The end of the semester report?Research 20 Jun 2018 3 minute read
In part two of its series on ACER’s Communicating Student Learning Progress project, Hilary Hollingsworth and Jonathan Heard look at the trend in schools towards continuous online reporting in Teacher.
Part one of this series traced back dissatisfaction with school reporting – primarily with the limitations of A to E reporting and a lack of ‘plain language’ in reports – more than 30 years. An examination of current reporting practices found that schools are increasingly adopting sophisticated multi-user electronic management systems. While several product providers acknowledge that the vast majority of their client schools still produce at least two summative written reports a year, in line with government requirements, continuous online assessment offers exciting opportunities for the future of school reporting. Could it spell the end of the traditional semester report?
Continuous online assessment allows for regular updates on a student’s learning progress in a timelier manner, and avoids the last-minute rush of end-of-semester reporting. The capacity to upload annotated copies of a student’s work, along with an assessment rubric and unlimited teacher feedback, means it is a potentially vastly more informative option than the summary comments offered in a semester report. Additionally, system creators try continuously to improve their products, adding new functions all the time.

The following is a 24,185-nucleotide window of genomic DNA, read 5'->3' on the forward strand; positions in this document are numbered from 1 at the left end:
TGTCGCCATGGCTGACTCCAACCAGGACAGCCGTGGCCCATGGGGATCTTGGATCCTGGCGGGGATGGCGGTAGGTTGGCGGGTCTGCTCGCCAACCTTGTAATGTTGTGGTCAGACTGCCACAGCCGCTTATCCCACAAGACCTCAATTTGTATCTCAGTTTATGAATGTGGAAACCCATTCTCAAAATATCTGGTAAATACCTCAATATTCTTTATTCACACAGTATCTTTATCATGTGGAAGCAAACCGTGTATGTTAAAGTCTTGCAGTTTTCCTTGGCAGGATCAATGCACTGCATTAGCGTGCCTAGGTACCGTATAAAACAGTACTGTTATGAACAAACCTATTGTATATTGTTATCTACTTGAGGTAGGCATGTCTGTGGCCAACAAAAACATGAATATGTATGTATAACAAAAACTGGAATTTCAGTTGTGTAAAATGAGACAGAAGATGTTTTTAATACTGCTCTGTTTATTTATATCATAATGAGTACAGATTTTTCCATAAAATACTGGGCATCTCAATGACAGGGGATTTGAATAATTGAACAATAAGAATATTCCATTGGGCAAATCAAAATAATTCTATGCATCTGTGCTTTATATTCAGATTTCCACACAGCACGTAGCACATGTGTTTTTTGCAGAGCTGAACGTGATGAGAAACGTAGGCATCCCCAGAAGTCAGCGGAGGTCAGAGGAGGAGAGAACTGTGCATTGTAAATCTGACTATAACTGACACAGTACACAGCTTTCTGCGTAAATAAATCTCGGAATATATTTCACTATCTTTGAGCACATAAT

However, as the Gonski Review recently noted, reporting against a set of age-based curriculum benchmarks does not capture the full picture of student progress when, in any given class, the most advanced learners can be as much as five or six years ahead of the least advanced learners. While there is mounting pressure on schools to be able to assess – and communicate – progress made from individual starting points, systems providers confirm that reporting attainment of curriculum-based benchmarks is still a priority for schools. The concern is that continuous online reporting may be misperceived as measuring progress, when it continues to merely reflect attainment.
In a paper to be presented at ACER’s Research Conference 2018, Hilary Hollingsworth and Jonathan Heard discuss two key findings from an analysis of student report samples from Australian schools that may help educators harness the exciting opportunities presented by these new technologies to capture the full picture of learner progress.
Read the full article in Teacher.
Dr Hilary Hollingsworth and Jonathan Heard will be presenting at Research Conference 2018. Their session is titled Communicating student learning progress: What does that mean, and can it make a difference?